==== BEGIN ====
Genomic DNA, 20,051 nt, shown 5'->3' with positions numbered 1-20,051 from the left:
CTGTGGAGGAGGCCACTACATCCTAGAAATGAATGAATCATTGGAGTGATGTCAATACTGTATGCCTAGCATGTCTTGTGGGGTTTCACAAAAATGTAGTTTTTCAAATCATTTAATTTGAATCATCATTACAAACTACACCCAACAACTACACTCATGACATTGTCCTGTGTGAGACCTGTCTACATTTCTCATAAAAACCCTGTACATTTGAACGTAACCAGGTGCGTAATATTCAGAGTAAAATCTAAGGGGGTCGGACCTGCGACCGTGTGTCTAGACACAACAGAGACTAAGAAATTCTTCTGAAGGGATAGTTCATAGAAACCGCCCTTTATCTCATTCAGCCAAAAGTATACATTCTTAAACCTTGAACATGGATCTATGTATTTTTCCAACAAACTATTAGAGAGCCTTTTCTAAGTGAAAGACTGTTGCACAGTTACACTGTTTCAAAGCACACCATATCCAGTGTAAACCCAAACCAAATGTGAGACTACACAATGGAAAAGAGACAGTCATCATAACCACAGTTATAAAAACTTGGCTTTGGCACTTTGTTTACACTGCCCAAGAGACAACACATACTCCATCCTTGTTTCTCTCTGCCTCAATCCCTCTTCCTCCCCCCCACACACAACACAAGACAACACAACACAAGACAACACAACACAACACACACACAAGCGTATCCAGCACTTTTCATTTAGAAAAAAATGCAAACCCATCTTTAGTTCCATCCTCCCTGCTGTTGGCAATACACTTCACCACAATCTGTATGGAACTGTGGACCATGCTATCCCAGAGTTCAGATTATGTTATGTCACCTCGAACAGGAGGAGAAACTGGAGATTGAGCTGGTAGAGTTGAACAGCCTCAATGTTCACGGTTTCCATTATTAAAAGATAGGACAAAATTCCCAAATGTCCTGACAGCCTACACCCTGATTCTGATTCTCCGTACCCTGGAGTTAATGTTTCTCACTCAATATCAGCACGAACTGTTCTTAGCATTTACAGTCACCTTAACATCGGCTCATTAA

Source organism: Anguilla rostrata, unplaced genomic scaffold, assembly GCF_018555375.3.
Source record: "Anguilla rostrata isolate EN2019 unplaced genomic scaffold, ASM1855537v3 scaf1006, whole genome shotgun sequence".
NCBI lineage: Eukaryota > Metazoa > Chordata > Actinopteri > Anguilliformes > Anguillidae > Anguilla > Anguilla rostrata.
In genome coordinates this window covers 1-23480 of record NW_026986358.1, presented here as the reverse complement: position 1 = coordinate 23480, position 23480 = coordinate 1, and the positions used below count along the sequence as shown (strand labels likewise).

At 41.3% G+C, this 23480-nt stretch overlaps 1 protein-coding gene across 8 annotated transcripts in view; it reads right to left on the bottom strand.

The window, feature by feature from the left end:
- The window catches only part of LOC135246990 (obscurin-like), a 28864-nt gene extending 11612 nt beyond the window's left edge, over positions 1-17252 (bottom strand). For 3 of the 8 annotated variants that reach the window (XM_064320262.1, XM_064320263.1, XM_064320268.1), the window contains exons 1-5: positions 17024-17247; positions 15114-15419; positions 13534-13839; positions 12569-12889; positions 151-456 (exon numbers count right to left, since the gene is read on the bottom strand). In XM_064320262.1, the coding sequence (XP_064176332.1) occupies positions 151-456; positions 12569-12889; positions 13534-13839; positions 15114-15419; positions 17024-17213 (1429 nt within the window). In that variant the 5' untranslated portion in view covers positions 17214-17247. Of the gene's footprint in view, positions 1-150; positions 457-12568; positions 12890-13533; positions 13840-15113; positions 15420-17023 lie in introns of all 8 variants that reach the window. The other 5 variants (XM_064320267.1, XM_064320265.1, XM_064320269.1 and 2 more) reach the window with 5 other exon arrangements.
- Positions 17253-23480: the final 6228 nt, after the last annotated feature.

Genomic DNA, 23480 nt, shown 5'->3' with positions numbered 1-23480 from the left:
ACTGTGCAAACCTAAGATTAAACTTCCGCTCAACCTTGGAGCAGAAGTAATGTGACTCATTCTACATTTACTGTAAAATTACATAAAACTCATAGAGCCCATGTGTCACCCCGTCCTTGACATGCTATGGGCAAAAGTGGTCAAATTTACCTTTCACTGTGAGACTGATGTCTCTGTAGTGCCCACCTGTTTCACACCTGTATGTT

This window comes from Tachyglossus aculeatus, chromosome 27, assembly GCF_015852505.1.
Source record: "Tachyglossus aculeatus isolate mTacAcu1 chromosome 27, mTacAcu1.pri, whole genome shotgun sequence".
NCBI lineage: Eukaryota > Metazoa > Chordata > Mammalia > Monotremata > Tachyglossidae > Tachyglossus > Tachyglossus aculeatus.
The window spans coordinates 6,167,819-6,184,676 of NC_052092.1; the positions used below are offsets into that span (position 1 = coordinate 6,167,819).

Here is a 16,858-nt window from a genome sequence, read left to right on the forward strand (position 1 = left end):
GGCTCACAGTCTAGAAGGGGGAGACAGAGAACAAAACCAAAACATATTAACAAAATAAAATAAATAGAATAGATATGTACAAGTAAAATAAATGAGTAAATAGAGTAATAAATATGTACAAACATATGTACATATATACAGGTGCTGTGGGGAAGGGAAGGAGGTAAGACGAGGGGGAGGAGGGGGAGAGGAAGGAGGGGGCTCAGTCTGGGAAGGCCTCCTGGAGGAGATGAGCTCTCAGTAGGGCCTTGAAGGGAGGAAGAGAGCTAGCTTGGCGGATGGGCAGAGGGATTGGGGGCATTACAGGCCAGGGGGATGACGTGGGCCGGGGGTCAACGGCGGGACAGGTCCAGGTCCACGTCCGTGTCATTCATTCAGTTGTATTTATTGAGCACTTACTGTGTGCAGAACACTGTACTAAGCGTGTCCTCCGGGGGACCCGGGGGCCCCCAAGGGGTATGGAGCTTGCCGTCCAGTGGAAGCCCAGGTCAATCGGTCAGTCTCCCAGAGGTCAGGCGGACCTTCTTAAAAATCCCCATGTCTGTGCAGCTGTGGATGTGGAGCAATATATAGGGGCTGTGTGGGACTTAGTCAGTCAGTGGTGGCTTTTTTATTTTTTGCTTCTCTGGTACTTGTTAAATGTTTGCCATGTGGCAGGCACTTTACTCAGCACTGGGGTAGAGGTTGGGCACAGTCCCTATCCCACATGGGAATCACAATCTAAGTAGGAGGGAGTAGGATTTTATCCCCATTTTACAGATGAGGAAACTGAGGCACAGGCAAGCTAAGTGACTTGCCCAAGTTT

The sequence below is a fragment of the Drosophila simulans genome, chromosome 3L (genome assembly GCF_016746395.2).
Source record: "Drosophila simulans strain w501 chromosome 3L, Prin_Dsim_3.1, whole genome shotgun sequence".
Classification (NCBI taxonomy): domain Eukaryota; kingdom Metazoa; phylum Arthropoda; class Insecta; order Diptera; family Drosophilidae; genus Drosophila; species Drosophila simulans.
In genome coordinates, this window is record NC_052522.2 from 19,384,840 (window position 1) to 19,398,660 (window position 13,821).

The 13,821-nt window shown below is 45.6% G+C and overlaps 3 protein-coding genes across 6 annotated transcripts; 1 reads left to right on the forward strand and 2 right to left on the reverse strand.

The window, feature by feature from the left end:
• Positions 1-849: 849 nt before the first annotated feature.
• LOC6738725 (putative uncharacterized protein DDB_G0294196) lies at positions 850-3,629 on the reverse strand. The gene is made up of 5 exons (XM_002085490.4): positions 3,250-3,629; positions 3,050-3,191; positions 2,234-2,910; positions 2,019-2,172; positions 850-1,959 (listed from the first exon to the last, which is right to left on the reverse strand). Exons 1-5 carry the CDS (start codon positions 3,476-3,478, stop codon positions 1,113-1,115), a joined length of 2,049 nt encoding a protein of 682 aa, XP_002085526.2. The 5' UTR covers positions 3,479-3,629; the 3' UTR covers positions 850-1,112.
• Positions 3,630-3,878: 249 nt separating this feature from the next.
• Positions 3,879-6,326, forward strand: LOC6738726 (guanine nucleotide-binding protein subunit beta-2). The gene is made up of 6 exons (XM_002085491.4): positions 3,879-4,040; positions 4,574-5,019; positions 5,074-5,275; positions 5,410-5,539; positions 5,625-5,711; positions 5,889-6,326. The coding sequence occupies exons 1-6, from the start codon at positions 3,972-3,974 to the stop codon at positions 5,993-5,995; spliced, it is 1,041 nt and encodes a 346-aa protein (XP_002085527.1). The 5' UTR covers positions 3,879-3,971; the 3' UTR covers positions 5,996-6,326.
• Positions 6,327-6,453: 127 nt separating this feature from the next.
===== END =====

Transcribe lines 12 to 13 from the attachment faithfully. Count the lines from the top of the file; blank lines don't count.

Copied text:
ACTGTGCAAACCTAAGATTAAACTTCCGCTCAACCTTGGAGCAGAAGTAATGTGACTCATTCTACATTTACTGTAAAATTACATAAAACTCATAGAGCCCATGTGTCACCCCGTCCTTGACATGCTATGGGCAAAAGTGGTCAAATTTACCTTTCACTGTGAGACTGATGTCTCTGTAGTGCCCACCTGTTTCACACCTGTATGTT

This window comes from Tachyglossus aculeatus, chromosome 27, assembly GCF_015852505.1.